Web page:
As far as Gary Bettman is concerned, it's business as usual with the Russian-based KHL.
The NHL commissioner said Monday that no formal transfer agreement has been signed between the two leagues. That tossed cold water on reports out of Russia which suggested a formal deal had been reached.
"There's no agreement," Bettman told The Canadian Press in an interview. "(Deputy commissioner) Bill Daly confirmed in writing what our practice has been -- namely, we respect their contracts and we expect them to respect ours.
"There's no transfer agreement so we don't have the same relationship with the KHL that we have with the Swedes or the Finns or the Czechs."
The two leagues have been without a formal agreement since the KHL came into existence in 2008. The most notable case of a contract being violated came that year when Alex Radulov bolted the Nashville Predators for Ufa in Russia.
There always seems to be something lost in translation between the two leagues. On Monday night, the KHL's North American-based spokesman put out a news release about an agreement, calling it a "historic event."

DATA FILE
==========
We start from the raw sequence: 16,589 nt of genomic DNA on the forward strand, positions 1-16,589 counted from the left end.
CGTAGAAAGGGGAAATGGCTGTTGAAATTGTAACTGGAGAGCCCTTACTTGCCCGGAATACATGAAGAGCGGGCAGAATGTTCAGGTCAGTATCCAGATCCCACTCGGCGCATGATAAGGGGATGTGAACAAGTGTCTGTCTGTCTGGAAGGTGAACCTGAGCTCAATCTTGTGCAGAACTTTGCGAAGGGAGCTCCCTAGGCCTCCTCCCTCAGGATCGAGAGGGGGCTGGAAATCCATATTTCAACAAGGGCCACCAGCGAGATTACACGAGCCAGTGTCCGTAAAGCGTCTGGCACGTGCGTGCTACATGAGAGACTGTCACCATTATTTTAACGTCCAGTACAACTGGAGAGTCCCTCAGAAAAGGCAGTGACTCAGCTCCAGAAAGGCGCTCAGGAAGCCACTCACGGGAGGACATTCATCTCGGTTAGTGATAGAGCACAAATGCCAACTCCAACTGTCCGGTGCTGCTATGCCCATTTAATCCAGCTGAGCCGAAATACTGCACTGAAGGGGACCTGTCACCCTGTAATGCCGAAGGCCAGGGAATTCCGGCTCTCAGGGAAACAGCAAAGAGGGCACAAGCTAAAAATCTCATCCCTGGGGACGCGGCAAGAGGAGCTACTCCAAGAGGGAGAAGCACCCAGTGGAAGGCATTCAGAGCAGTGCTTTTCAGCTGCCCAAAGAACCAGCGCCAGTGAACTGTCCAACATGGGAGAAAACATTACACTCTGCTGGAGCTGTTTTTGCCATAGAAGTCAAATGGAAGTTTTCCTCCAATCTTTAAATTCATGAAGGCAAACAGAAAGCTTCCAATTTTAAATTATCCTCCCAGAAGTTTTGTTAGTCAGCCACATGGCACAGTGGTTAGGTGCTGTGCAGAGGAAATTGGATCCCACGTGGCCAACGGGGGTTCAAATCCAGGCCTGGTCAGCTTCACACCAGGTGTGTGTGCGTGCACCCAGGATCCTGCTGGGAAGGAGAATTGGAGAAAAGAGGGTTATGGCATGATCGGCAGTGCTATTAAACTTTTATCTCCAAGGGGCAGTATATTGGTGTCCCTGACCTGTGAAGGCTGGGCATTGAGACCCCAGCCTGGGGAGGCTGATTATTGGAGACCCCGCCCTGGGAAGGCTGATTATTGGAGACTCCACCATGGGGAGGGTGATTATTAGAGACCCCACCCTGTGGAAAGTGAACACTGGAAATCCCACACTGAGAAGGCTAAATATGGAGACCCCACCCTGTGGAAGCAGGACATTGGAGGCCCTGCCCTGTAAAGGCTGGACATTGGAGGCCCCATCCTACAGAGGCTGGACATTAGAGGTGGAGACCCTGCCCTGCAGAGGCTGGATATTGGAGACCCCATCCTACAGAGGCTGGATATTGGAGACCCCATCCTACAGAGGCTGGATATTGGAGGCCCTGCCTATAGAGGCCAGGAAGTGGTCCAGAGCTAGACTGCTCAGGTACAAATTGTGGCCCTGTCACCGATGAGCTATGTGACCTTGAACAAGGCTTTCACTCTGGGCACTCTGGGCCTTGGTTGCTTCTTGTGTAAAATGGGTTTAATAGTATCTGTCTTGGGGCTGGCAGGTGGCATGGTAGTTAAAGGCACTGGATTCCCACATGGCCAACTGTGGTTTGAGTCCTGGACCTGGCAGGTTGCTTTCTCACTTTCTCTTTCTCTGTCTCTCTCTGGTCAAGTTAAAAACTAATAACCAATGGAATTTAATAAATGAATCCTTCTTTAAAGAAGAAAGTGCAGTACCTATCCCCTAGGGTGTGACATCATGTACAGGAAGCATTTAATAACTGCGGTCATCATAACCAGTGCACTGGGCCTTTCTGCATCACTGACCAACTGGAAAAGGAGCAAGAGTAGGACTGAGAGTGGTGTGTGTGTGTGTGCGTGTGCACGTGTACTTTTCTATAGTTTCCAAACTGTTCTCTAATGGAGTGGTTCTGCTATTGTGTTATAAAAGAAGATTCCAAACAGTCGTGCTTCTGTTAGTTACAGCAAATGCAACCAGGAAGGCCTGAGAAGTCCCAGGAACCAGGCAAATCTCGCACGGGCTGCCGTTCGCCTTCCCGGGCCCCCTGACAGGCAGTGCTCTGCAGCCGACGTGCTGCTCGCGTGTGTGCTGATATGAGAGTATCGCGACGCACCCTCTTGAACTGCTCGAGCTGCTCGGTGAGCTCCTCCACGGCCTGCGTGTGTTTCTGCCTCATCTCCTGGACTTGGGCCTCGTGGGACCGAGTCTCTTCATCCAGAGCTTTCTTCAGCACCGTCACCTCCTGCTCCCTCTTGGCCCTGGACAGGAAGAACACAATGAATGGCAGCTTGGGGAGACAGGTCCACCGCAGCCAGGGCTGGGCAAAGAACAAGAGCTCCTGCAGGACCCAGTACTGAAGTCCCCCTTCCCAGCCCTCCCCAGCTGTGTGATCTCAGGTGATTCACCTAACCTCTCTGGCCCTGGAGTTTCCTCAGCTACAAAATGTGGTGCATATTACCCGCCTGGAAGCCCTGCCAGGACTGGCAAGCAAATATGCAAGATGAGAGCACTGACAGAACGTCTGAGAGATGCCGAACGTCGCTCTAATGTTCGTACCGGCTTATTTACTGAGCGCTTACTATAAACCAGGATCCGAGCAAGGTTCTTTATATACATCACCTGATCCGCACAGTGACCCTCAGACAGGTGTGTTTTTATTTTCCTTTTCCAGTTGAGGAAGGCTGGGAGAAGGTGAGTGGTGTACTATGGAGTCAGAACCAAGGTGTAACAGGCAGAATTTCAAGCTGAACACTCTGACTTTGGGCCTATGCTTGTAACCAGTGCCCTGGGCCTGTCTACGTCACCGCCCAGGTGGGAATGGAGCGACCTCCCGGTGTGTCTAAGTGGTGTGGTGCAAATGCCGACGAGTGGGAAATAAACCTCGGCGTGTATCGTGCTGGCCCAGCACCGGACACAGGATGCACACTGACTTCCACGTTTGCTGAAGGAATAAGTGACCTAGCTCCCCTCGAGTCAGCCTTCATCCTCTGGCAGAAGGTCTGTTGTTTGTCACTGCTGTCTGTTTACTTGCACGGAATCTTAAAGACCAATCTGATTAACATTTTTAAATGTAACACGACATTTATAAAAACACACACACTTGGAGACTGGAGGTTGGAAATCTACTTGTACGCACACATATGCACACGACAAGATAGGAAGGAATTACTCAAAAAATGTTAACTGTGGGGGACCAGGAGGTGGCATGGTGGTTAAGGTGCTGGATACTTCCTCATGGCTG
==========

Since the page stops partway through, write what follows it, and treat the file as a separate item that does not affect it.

It was news to Bettman.
"We don't understand what that announcement was all about," he said. "Nothing's changed."
There is evidence of some relationship between the two leagues. The Carolina Hurricanes played an exhibition game in St. Petersburg on Monday -- the first time that's happened in 20 years.
Bettman holds no animosity against his counterparts in Russia.
"If there was a war, we wouldn't have had the Hurricanes play in St. Petersburg today," he said. "It is what it is. There hasn't been a thawing (in the relationship), there hasn't been a cooling -- it's pretty much business as usual, which for the most part hasn't been much business."
The NHL commissioner believes that could change. He wouldn't rule out the possibility of the league potentially holding a regular season game on Russian soil down the road.
"There's no reason to think it couldn't happen," said Bettman.